Under Article 20, the amendment should be rejected if there has been an inordinate delay in making it.19 Whether the delay can be accepted depends, in part, on the reasons why the amendment was not submitted earlier. Delay may be due to circumstances beyond the control of the party seeking the amendment, or excusable for corresponding reasons–for example, the documentary evidence on which the amendment is based has become accessible to the party during the arbitral proceedings through a “discovery” procedure.20 Delays in these cases will be more readily accepted than in those
cases where the party could at the outset have raised the arguments put forward in the proposed amendment.21
The acceptance or rejection of the amendment will seldom be based on delay alone;22 rather the acceptability of the delay will normally be assessed by weighing it against the criterion of “appropriateness” listed in Article 20, i.e., possible prejudice to the other party.23 An amendment prejudices the other party where it is raised so late as to deprive that party of the opportunity to defend itself properly.24 An amendment made after the case has been heard on the merits or after the scheduled exchange of written pleadings will therefore only rarely be accepted.25 The reaction of the party potentially prejudiced by the amendment is of considerable–if not decisive–importance in assessing that prejudice. The Iran-US Claims Tribunal, in some cases, cited the absence of any objection alleging prejudice as a factor for accepting an amendment.26
Where such objections are raised, the tribunal must assess their merit in light of all the circumstances. In addition to timeliness, the nature of the proposed amendment must be considered. The tribunal should not
immediately disregard as inappropriate amendments that change or modify arguments opposed to those that change or modify the factual circumstances as presented in the statement of claim or the relief sought. The presentation of “unjust enrichment” as an alternative legal theory for what originally has been put forward as a contract or expropriation claim in our view is acceptable, provided the other party has an opportunity to respond to it.27 An amendment seeking an increase in the amount of relief sought should not automatically be barred either, provided that relief is sought on the basis of the original allegations.28 Hence, where a claim for warehousing charges is added to an original claim based on alleged costs of repairs of equipment held in the warehouse, the factual basis of the claim is not changed so as to warrant the rejection of an amendment.29 Amendments concerning increases in interest and costs are least likely to cause undue prejudice.30 Indeed, there is seldom reason not to accept the presentation of such ancillary claims at a late stage of the proceedings.
On the other hand, prejudice may more easily be established when the amendment contains a claim that is truly new in the sense of being based on a new contract or on factual circumstances different from those relied on in the original claim (though not in the sense of exceeding the arbitration clause or agreement). Such is the case where the claimant “seeks an amendment adding a different kind of relief, which raises new factual and legal issues.”31 Although the liberal main tenet of Article 20 accepts even such fundamental amendments if they are raised soon after submission of the statement of claim, rejection may be quite appropriate if the amendment is not sought until a relatively late stage of the proceedings. The Cal––Maine case decided by the Iran-US Claims Tribunal is illustrative. On the basis of Article 20, the Tribunal rejected a new claim that was raised in the Memorial submitted one and a half years after the filing of the statement of claim and four months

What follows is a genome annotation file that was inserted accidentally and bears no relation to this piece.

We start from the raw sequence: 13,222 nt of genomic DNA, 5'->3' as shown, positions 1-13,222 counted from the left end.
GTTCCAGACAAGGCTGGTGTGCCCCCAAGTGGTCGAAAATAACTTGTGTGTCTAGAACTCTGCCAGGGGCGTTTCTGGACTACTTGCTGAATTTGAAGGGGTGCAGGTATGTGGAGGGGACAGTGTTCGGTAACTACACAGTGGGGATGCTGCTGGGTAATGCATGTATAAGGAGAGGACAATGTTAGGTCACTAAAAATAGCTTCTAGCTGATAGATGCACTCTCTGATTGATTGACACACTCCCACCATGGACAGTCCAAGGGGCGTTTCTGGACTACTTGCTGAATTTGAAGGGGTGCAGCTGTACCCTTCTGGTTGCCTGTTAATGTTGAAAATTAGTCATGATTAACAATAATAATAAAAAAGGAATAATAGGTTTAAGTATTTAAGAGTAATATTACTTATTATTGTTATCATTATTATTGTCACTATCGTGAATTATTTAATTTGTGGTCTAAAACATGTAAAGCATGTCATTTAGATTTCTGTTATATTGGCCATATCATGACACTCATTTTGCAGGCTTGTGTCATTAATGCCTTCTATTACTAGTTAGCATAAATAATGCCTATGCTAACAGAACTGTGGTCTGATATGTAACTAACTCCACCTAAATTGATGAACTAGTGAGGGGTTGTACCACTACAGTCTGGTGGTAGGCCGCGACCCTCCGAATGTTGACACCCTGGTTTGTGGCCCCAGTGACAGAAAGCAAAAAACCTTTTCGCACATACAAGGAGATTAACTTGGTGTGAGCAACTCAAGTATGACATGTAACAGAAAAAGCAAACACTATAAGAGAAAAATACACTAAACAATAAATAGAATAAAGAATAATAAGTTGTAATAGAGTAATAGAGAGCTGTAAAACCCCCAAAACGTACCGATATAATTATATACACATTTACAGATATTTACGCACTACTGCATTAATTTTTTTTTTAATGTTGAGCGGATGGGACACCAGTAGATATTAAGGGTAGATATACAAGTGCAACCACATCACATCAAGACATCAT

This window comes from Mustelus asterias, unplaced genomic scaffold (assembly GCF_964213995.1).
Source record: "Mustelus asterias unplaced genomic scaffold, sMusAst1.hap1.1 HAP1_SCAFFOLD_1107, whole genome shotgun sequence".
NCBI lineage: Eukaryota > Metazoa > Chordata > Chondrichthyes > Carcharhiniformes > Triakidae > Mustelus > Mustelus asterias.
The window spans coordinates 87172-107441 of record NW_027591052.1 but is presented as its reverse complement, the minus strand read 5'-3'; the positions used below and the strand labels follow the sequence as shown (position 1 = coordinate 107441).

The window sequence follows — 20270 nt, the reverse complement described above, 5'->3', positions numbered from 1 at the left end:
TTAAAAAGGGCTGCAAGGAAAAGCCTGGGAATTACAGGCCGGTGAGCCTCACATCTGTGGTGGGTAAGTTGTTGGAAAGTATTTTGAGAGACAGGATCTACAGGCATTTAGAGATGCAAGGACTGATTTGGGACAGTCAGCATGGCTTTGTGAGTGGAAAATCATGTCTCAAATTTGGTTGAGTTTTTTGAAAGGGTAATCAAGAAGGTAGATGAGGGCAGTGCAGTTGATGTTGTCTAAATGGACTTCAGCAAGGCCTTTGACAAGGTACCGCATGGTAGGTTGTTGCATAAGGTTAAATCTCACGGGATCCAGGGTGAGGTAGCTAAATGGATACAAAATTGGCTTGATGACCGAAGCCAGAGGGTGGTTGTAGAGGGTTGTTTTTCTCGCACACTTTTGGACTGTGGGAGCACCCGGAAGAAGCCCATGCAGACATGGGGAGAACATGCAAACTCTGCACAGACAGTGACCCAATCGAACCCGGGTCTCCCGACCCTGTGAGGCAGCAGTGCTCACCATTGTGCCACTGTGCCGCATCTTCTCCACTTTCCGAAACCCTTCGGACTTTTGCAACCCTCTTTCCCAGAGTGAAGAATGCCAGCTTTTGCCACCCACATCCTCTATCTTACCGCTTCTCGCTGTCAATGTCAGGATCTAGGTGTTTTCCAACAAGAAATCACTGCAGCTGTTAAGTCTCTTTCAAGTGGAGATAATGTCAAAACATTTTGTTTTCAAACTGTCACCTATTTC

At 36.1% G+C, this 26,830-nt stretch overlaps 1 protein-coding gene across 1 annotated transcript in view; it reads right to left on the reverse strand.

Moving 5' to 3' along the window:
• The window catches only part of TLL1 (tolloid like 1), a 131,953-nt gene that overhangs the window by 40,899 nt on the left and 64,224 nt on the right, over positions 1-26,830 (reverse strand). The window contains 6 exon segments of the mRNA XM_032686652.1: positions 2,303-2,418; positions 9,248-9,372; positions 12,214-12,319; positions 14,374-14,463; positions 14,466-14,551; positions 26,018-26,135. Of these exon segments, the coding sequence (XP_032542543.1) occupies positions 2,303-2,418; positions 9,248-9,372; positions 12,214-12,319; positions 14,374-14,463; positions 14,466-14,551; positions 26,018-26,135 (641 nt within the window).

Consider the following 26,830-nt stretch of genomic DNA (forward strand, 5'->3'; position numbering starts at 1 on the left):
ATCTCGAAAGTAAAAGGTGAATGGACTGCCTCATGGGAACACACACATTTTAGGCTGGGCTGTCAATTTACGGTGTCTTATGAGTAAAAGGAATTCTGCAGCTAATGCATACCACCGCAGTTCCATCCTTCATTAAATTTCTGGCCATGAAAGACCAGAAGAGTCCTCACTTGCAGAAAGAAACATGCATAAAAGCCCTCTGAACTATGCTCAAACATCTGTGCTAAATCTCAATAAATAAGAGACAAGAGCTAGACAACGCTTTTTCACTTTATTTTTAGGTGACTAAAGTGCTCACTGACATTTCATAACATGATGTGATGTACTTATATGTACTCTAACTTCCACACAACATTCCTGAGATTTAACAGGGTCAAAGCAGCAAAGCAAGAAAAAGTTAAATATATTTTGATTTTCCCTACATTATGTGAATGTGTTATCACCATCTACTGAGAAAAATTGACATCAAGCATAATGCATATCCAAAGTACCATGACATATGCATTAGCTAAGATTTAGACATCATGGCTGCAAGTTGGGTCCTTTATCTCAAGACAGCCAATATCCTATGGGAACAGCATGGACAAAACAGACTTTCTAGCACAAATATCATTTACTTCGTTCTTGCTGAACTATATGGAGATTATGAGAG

before the Hearing, while it accepted a simultaneous amendment which sought to modify the legal theory behind the original portion of the Claimant's claim.32 The amendment rejected in Cal–Maine can also be compared with that accepted in McCollough33 against the respondent's objection. Whereas in the former case the new claim concerned a legal relationship between the parties which differed from that of the original claim, in the latter case the new claim was based on the very same factual circumstances and alleged infractions which formed the basis of the statement of claim.
According to Article 20, “other circumstances” in addition to delay and prejudice may render an amendment inappropriate. It is somewhat difficult to conceive of additional circumstances that could independently, i.e., apart from delay and prejudice, have this effect. The provision can perhaps be interpreted as giving the arbitral tribunal discretion to reject an amendment, even where there is neither inexcusable delay nor any allegation of prejudice, if accepting the amendment (with the consequent opportunity for the other party to respond) would be per se prejudicial to orderly proceedings.34 Such discretion, however, should be applied restrictively. A disruption of orderly proceedings so severe as to justify the rejection of an amendment would thus seem to be a rare possibility
An authoritative source has suggested that the second sentence of Article 20 prohibiting amendments falling outside the scope of the arbitration agreement might “be regarded as one of the ‘other circumstances’ … under which the arbitral tribunal will consider the amendment as inappropriate.”35 This does not on its face appear persuasive, as the second sentence contains in principle an absolute limit to amendments, whereas the grounds of inappropriateness mentioned in the first sentence (including “other circumstances”) are relative and subject to the discretion of the arbitral tribunal.36 As